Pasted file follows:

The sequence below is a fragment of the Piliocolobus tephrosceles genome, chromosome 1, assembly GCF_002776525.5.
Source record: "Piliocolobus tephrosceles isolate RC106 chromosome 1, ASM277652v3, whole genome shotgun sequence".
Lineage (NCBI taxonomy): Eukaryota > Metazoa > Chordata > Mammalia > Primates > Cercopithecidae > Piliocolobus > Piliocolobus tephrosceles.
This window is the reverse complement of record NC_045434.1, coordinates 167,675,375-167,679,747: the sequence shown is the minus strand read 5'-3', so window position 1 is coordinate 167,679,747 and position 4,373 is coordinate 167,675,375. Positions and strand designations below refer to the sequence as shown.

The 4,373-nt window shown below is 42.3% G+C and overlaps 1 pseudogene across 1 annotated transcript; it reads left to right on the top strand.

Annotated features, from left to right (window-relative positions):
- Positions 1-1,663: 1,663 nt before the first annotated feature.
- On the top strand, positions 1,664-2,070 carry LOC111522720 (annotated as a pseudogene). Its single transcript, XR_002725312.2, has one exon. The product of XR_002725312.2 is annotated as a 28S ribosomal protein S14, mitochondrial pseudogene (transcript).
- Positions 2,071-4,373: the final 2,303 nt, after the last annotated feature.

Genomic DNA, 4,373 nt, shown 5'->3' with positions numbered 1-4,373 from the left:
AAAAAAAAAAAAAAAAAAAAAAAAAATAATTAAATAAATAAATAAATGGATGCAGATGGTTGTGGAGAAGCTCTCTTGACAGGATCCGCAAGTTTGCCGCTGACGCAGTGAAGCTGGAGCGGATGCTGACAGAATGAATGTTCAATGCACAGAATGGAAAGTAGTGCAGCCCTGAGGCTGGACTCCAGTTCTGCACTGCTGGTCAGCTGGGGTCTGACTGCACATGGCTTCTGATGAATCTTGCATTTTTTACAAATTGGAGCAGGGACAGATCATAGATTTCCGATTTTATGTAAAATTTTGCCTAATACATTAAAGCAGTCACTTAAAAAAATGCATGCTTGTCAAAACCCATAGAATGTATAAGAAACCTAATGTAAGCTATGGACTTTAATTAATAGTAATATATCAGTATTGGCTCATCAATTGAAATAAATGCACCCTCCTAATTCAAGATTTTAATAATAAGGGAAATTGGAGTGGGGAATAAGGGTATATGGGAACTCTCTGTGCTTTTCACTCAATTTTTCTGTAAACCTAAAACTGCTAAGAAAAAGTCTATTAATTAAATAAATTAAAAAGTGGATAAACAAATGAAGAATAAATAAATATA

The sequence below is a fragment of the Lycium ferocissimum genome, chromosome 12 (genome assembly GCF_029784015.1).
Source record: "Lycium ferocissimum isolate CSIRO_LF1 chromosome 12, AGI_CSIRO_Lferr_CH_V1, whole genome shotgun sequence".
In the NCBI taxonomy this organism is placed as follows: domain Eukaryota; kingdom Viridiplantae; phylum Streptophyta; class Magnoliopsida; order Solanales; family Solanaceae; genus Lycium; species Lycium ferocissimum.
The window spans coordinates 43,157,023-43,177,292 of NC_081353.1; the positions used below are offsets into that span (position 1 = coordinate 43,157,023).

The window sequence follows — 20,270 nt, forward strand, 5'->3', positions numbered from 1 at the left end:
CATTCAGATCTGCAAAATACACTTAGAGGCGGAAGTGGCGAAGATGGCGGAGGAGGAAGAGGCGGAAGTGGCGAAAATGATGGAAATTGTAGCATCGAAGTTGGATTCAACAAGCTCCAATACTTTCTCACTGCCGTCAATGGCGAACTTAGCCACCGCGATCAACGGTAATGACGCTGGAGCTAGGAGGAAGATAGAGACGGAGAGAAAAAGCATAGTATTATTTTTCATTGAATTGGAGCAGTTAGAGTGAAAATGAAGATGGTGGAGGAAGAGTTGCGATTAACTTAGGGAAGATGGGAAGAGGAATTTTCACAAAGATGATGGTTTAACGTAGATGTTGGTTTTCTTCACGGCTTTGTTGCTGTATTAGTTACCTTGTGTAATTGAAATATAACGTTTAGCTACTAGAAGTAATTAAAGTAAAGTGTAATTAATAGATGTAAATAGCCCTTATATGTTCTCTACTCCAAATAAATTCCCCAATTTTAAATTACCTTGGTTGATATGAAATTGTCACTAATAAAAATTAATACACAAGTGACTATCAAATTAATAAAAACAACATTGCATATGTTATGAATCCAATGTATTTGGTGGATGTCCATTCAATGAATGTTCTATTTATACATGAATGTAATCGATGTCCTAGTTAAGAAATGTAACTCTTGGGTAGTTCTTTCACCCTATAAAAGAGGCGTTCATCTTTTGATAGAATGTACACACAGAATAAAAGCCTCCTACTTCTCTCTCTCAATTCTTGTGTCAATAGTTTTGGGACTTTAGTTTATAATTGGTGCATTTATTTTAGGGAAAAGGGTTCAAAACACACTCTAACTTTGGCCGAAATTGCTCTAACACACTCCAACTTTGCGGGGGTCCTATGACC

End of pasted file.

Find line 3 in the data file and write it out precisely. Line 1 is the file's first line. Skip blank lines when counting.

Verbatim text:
Lineage (NCBI taxonomy): Eukaryota > Metazoa > Chordata > Mammalia > Primates > Cercopithecidae > Piliocolobus > Piliocolobus tephrosceles.